Mourinho’s third signing of the summer proved to make the ultimate difference between Manchester United and West Ham, showing exactly why the securing of his services is a massive coup.

How Antonio Conte came to the conclusion to sell Nemanja Matic was indeed thinkable, and honestly still confuses me greatly. Matic’s ability to anticipate the direction of passes and when to intercept was evident in the passage that led to the home side’s first goal. Matic also meets Mourinho’s desires from a defensive midfield player, as he offers competency within various formations, physicality and comfort in possession.

Continuing, Matic showcased great ball retention, which created space for teammates in other areas. The midfielder would take few touches in possession, opting for a first-time pass into space, which progressed possession at a quicker tempo, unless he was carrying possession. For example, Matic took on four opponents on the right-side of midfield in order to retain possession, attract the press and create space elsewhere. This is could be considered, dribbling with reason. Matic’s mazy run, which was pleasing on the eye saw the Serbian evade West Ham’s second phase. This was very rarely seen when playing for Chelsea.

While connecting defence to attack in build-up and when transitioning from defence to attack, Matic boasted excellent vision. Matic sprayed passes across the centre and in wide spaces (he made a total of 59 passes) linking well with Daley Blind and Marcus Rashford on the left wing during counter-attacks, as well as midfield partner Paul Pogba.

The second diagram depicts how Manchester United were able to also form overloads on the left-side (6v4).

Paul Pogba perhaps has benefited most from the signing of Matic. Matic’s ability to cover ground when protecting the back four gave Pogba more freedom to venture forward and create chances.

West Ham were unable to be aggressive with their play, in the knowledge that Manchester United would outnumber the Hammers and penetrate space on the counter-attack. As already mentioned, Rashford’s direct run on the counter following a West Ham attack forced the opposing press back and a foul , which led to the second goal.

Lukaku converted his second goal with ease, heading from a Mkhitaryan set-piece. Lukaku’s physicality will encourage Manchester United to attempt to score more goals from long-distance set-pieces, which entice crosses into key areas. This can be linked to the collection of summer signings, as Manchester United’s starting XI showcased an impressive mix of physique and technique.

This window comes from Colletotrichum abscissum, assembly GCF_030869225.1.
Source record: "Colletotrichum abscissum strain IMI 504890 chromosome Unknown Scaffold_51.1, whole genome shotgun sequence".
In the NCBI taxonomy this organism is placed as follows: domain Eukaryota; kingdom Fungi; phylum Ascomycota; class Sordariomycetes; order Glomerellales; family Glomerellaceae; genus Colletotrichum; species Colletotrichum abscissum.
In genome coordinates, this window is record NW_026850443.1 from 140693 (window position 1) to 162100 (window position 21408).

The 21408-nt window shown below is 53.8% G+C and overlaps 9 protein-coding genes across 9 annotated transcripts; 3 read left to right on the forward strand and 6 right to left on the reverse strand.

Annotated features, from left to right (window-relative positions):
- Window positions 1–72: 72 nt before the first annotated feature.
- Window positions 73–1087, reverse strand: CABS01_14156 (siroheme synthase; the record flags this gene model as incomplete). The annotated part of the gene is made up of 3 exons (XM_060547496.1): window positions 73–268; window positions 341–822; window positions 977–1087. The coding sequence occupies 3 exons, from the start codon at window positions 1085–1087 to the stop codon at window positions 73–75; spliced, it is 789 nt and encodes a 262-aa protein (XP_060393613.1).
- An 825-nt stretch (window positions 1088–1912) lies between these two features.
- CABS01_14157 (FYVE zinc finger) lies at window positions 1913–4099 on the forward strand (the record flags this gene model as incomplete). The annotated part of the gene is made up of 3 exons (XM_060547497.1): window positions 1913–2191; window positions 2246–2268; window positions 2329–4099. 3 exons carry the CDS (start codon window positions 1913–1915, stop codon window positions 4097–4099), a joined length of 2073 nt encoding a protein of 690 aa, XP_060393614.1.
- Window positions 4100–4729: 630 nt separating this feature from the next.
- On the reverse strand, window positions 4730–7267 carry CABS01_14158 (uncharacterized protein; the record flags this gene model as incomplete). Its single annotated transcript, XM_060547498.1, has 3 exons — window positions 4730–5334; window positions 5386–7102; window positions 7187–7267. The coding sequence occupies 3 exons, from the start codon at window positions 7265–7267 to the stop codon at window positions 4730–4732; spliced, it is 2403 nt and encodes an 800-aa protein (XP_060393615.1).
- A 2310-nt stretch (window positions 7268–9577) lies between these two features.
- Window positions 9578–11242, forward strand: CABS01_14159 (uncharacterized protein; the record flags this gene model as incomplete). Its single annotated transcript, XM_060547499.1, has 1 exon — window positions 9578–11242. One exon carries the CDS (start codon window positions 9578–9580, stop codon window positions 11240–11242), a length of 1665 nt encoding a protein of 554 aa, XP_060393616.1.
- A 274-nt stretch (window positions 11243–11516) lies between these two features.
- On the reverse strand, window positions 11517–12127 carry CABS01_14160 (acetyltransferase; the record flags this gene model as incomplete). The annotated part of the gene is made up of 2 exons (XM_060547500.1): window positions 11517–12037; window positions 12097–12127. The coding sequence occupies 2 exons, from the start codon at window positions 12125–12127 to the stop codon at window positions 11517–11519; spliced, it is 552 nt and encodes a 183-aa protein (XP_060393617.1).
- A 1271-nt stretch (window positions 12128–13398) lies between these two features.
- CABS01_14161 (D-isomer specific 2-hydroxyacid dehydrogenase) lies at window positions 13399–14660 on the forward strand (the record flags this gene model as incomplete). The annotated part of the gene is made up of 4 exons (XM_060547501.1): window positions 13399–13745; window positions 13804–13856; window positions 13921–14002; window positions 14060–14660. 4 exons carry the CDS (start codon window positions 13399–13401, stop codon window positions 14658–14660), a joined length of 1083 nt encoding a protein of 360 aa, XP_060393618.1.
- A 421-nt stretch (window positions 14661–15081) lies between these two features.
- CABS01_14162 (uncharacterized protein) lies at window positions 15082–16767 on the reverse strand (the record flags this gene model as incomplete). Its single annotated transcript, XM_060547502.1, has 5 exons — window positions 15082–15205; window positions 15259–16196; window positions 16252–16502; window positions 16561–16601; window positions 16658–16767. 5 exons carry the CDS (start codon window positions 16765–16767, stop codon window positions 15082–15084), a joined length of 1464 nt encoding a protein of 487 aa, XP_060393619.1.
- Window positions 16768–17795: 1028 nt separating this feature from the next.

In spite of this well-earned result, what does it mean for Ander Herrera’s role in the starting XI this season? Herrera was one of, if not, Manchester United’s most improved player last season. Though reactionary thinking would suggest less game time will be played by Herrera, a 4-3-3, a matter of when, not if deployed, would demand Herrera to play. Mourinho, in my opinion, will also call up Herrera in the “bigger games”, opting for an extra centre-midfielder.

The substitution of Anthony Martial was a positive sign, bearing in mind the ambiguous transfer speculation that has bothered supporters throughout the summer. Martial drifted inwards to meet a pass conjured up by a combination between Pogba and Mkhitaryan and calmly finished the chance with only the ‘keeper to beat. It will be interesting to see who will occupy the left wing for Manchester United this season.

Paul Pogba was given further licence to move forward by the presence of Matic, and continued to do so following the substitution of Marouane Fellaini for Juan Mata. The formation was now a 4-3-3, and Pogba moved into central areas, making use of space left vacant by West Ham’s poor press.

Once again, Paul Pogba was at the heart of build-up play. Pogba was positioned behind Lukaku, and was given space to carry possession. West Ham’s deep-block gave Pogba permission to shoot from range and the Frenchman delivered.

Conclusion

It is required of Manchester United to finish off games and not allow the opposing team back into the game. This means a higher conversion rate is a necessity. If consistency is maintained, Manchester United could enjoy a superb 2017-18 season.


Read all our tactical analyses here

Ryan Quinn

Ryan Quinn

Ryan Quinn is an aspiring writer with a keen interest in the tactical and historical sides of the game. An admirer of attacking football and tactics in general.

Visit Ryan Quinn's own website: theconventionalplaymaker.wordpress.com
Ryan Quinn